The largest issue is pumping water fast enough to keep the IC stable in a pass. I'd need 20-30 GPM and that isn't happening, so I tolerate a rise from 50F to 100F+ over a pass. Even if it gets to 130F IAT it is still OK for me.
thanks for the info! So you are saying the the radiator for the A2W doesnt need to be out front of the car necessarily? about how large of an actual radiator is necessary (its a twin so do i need 2 separate?)

what are you using to pump water? i have to run water cooling to my turbos as well as they are oil less.


are there any downsides to going A2W that i may not be thinking of?
 

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20-30GPM? Wow, I wouldn't have guessed it to be so high. I have a chemical transfer pump I had planned on using someday, but I think it's rated at 12gpm.
 

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I use a Rule 2000 pump that is rated at 33 GPM.

It flows more than that now as I run it with 16 volts
 

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Hey guys. I am currently putting together ideas for my engine turbo system that is going in my 68 coup. its a twin turbo setup that will be basically all custom piping. In the past i have only used air to air inter cooling, but as this is a new build i was interested in trying to set up something air to water (if there is something to be gained by doing so).

i am wondering if anyone here has any knowledge or experience with this and can chime in. some of the things i am wondering are

-Is there any substantial gains to be had by doing this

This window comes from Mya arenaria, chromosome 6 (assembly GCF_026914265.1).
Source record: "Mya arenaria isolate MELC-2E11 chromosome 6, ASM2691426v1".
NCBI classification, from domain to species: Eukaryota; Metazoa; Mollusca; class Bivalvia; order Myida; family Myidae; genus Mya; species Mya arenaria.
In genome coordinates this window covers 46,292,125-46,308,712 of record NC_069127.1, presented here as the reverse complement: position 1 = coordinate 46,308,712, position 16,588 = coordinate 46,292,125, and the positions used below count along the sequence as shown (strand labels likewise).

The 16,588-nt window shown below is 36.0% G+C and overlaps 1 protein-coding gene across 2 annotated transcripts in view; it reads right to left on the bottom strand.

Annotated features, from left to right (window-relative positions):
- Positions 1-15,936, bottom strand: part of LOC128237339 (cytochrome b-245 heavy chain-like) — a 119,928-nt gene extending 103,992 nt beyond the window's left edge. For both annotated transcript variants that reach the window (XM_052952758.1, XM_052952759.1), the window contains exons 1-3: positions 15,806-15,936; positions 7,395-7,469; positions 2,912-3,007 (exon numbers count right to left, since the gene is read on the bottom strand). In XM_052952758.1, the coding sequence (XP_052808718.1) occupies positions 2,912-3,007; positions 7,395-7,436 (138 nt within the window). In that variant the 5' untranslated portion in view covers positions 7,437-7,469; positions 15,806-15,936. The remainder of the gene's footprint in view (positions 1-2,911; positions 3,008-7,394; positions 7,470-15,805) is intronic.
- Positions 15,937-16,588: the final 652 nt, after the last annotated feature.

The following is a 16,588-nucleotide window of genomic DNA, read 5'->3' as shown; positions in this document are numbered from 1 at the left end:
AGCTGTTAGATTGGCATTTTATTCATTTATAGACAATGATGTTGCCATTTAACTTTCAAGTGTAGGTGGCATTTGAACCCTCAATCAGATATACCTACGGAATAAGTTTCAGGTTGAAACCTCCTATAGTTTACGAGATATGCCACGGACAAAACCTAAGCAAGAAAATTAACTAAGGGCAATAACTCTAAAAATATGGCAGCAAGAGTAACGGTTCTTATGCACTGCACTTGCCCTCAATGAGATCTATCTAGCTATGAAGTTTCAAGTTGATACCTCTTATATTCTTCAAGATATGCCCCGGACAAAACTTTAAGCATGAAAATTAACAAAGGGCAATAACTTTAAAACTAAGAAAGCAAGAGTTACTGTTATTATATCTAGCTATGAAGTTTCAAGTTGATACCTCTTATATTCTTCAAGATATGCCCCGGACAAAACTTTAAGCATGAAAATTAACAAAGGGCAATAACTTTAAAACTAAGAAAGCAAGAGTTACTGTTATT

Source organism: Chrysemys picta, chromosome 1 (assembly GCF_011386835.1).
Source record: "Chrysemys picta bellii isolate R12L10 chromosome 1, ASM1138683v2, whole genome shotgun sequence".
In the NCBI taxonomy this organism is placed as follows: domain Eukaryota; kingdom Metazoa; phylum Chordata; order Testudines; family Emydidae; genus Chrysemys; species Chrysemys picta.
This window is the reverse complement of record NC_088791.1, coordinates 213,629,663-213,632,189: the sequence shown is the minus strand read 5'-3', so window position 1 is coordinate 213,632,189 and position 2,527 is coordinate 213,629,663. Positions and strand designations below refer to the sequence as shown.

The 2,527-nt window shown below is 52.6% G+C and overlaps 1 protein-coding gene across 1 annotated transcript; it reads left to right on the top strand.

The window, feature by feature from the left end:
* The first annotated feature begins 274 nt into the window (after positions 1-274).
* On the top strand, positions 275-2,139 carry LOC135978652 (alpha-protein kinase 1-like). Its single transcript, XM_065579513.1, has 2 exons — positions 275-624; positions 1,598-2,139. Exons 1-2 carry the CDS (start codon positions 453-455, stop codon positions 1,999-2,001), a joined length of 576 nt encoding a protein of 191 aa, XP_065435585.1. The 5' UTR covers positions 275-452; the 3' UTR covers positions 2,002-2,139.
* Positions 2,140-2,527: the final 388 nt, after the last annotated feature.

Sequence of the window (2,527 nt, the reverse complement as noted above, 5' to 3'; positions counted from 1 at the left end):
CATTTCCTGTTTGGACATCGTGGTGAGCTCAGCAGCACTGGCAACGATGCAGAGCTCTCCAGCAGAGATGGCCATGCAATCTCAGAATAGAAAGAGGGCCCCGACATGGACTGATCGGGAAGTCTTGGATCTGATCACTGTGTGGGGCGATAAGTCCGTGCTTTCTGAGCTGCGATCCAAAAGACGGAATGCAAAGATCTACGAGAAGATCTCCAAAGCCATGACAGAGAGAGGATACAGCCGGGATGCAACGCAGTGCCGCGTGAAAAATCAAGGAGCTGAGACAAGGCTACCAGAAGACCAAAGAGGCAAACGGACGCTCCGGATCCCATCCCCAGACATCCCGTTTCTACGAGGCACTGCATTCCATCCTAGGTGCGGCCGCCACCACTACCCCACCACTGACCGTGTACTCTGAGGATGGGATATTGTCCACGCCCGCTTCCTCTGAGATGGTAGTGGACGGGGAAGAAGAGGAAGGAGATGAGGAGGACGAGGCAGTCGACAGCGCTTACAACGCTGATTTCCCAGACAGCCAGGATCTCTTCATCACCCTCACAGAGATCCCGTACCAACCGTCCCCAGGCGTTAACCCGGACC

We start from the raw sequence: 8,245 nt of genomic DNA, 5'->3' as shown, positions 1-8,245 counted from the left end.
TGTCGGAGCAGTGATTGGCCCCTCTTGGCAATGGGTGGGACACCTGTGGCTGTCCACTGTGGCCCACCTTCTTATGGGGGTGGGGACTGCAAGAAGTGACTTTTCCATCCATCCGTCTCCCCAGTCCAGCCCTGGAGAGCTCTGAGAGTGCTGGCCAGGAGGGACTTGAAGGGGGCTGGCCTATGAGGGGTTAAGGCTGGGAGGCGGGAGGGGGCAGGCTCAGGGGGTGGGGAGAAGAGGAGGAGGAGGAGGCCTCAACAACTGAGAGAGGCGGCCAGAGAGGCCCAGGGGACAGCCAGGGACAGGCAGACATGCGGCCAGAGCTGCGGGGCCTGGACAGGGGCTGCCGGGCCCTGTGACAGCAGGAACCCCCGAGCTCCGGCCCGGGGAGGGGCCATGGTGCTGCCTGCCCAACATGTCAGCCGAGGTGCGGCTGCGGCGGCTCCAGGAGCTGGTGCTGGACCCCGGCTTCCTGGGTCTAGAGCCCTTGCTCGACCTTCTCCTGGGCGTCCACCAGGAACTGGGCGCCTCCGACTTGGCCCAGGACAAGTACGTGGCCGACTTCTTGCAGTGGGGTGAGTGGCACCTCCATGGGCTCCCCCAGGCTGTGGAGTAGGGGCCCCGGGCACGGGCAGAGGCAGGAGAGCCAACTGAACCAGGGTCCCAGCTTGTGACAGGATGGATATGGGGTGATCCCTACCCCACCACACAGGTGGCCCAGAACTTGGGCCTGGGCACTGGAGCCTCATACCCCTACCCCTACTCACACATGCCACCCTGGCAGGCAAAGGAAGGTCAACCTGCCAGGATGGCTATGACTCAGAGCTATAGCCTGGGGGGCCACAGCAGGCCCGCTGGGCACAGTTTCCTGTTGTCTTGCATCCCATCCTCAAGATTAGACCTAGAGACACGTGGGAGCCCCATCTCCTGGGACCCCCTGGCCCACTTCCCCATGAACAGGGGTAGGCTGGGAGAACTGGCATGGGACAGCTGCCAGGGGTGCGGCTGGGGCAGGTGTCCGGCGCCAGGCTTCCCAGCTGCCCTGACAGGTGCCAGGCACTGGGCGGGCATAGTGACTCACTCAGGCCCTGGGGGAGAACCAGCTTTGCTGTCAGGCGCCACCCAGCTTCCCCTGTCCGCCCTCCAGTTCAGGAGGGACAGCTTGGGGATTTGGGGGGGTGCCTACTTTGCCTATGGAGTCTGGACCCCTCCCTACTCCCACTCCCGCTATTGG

-How much space does something like this require?
-Parts involved
-anyone have pics of their setups?

thanks for the help, any info is welcome..
is this a...
100% street car
street/track (%/% please)
100% track car
 

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There are three reasons to go air-to-water.

1.) The plumbing is easier because the IC does not have to be in a cool airstream

2.) The A2W has considerable thermal inertia. The water in the system can soak up far more heat than almost any other material. This means you can use a small radiator and have plenty of heat dissipating capacity for sudden bursts of boost. For example I don't have to run ice in my ice tank. I can just circulate room temperature water without ice and my IAT won't go past 160F in a pass.

3.) The system can use ice to get IAT's down below room temperature for several seconds.

I initially started using a VW radiator with a Frozen Boost type 26 IC. This worked fine, but I never race on the street. I decided to clean up my front area by removing the VW radiator used as a heat exchanger in the A-W-A system. I installed a 2.5 gallon plastic insulated tank to hold water (with ice if I need it).